Kenya: Cyberactivism in practice


enya provides us with the most recent and inspiring example of the nexus between technology and collective action.

Kenyan citizen journalists and activists are actively using Web 2.0 tools and applications such as wikis, blogs, Facebook, Flickr, Twitter and mashups to organise and share news and information about the post election crisis, chronicle violence, share crisis photos and raise funds to help the needy.

Mashup: A mashup is a tool or service that allows for information and knowledge to be combined with data and built on top of other types of applications.

A leading Kenyan blogger, Kenyan Pundit, wrote a post on her blog asking for volunteers to create a mashup using Google Maps to document post-election violence and destruction for future reconciliation process.

This idea was picked up by Kenyans in the country and abroad and they quickly developed a tool called Ushahidi (Swahili for testimony) for people who witness acts of violence in Kenya to report the incidents on a map-based view for others to see.

Ushahidi has an SMS functionality that allows for people without Internet access to send information from their mobile phones.

Mobile Phones The pervasive nature of mobile phones on the continent makes it an ideal tool for activists and citizen journalists.

What was the role of mobile phones during the Kenyan crisis? introduced the concept of mobile reporting in Africa by having local Kenyan journalists practice journalism using Internet-enabled mobile phones and portable keyboards during the elections and afterwards.

When banks and money transfer services such as Western Union were closed, Kenyans started using mobile phone credits to distribute money to relatives.

Many people and organisations have also been using Kenyan mobile phone credit transfer services such as M-PESA and Mama Mike’s.

Ordinary citizens were also given the chance to report news and events using their mobile phones through, a popular Kenyan online forum.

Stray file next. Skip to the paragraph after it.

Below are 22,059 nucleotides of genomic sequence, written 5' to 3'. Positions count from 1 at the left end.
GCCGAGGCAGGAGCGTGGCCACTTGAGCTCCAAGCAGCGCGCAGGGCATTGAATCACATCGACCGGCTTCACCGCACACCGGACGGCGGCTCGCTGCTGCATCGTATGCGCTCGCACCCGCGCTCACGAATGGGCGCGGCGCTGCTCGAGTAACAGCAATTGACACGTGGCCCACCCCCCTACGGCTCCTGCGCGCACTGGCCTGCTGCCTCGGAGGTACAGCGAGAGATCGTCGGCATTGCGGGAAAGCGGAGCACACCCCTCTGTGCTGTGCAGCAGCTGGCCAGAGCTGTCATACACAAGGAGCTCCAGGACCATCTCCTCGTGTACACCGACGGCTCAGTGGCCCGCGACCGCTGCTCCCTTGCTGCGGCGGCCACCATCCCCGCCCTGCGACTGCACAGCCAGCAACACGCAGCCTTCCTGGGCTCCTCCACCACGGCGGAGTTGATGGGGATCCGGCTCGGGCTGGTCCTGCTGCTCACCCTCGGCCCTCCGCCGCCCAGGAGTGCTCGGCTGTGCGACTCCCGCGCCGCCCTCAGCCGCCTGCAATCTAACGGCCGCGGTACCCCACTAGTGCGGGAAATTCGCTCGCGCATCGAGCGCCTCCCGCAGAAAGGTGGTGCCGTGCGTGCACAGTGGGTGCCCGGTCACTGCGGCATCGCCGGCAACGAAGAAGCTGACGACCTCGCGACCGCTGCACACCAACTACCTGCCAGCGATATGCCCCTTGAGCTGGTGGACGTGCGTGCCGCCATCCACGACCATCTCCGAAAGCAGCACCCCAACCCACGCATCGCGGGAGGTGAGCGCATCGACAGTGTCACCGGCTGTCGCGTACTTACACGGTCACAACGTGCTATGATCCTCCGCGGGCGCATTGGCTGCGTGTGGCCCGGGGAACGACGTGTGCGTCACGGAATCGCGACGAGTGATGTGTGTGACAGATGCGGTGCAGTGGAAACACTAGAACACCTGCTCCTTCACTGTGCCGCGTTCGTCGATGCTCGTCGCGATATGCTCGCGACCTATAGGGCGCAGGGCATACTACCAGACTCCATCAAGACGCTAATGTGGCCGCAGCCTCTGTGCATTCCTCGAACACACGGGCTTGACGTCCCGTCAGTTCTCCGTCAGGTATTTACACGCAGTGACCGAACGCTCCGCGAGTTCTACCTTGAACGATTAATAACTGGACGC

Mashada created an SMS Hotline to allow Kenyans with no Internet access to send news using their mobile phones.

Blogs Kenya has one of the most thriving blogospheres on the African continent.

During and after the elections, Kenyan blogs played a vital role in reporting what was happening on the ground with up to the minute updates using text, photos, audio and videos.

Some of the sites one can go to find Kenyan blogs and know what is happening from citizens on the ground are, an aggregator of Kenyan blogs and and, a London based African focused online news site, has created a special Action Alert Blog for up to date news and alerts on Kenya.

Kenyan Twitterverse Twitter is a tool that allows users to publish information on the fly.

It is tool for practising what is known as micro-publishing or micro-blogging.

Twitter posts are similar to SMS messages you send from your mobile phone.

You can send Twitter updates from the web or your mobile phone.

People can read your messages on their mobile phones or on the web.

Twitterverse is the universe of Twitter users.

Afromusing, a Kenyan blogger, used her Twitter channel ( to send quick updates and reports from Kenya.

Another Twitter channel focusing on the Kenyan situation is KenyaNews (

Facebook Facebook is the second most popular social networking site after MySpace.

Facebook has also become a platform of choice for Kenyan and non-Kenyan cyberactivists.

They are using Facebook for fundraising and raising awareness.

Kenya’s Post Election Humanitarian Crisis is a Facebook group created to raise awareness of the situation in Kenya.

Emergency Crisis in Kenya is a group of Facebook created by the Christian Blind Mission (CBM) Ireland.

Another group on Facebook is Peace for Kenya, which seeks to raise money for the charity, Samaritan’s Purse.

Flickr is the most popular photo-sharing site on the web.

Flickr has become a powerful tool for photo enthusiasts as well as activists.

Kenyan activists have created a special Kenya page on Flickr for election and post-election photos called Kenya Elections 2008.

Wiki A wiki is a website that anyone can edit without knowledge of programming skills.

It is the best form of collaboratively edited web page.

Worknets, an online community led by a Lithuanian activist, Andrius Kulikauskas, is using their community wiki to offer help in Kenya.

The Worknets wiki provides a resource of action alerts, commentary and chat rooms by and for Kenyans.

– Ndesanjo Macha is the Sub-Saharan Africa Editor for Global Voices Online, a Citizen Media Project of the Harvard Law School and a Web 2.0 Strategist for Planet Africa Media, a Social Media Consulting firm.